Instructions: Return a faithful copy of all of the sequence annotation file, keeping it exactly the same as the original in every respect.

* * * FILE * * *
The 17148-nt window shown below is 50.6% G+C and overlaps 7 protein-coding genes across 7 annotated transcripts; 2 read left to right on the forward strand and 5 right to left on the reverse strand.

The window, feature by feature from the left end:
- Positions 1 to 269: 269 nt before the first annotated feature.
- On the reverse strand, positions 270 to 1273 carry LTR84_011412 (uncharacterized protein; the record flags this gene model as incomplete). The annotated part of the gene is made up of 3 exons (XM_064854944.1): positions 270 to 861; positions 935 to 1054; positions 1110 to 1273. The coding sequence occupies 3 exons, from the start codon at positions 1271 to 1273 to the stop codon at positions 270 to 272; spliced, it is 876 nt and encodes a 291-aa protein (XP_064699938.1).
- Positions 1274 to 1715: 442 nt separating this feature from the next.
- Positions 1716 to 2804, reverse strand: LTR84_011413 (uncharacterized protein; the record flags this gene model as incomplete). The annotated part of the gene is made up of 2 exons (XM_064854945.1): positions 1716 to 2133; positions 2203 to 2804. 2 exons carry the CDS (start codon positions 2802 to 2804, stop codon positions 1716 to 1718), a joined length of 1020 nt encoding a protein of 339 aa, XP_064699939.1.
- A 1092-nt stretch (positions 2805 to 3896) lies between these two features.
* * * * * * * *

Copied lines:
The 17148-nt window shown below is 50.6% G+C and overlaps 7 protein-coding genes across 7 annotated transcripts; 2 read left to right on the forward strand and 5 right to left on the reverse strand.

The window, feature by feature from the left end:
- Positions 1 to 269: 269 nt before the first annotated feature.
- On the reverse strand, positions 270 to 1273 carry LTR84_011412 (uncharacterized protein; the record flags this gene model as incomplete). The annotated part of the gene is made up of 3 exons (XM_064854944.1): positions 270 to 861; positions 935 to 1054; positions 1110 to 1273. The coding sequence occupies 3 exons, from the start codon at positions 1271 to 1273 to the stop codon at positions 270 to 272; spliced, it is 876 nt and encodes a 291-aa protein (XP_064699938.1).
- Positions 1274 to 1715: 442 nt separating this feature from the next.
- Positions 1716 to 2804, reverse strand: LTR84_011413 (uncharacterized protein; the record flags this gene model as incomplete). The annotated part of the gene is made up of 2 exons (XM_064854945.1): positions 1716 to 2133; positions 2203 to 2804. 2 exons carry the CDS (start codon positions 2802 to 2804, stop codon positions 1716 to 1718), a joined length of 1020 nt encoding a protein of 339 aa, XP_064699939.1.
- A 1092-nt stretch (positions 2805 to 3896) lies between these two features.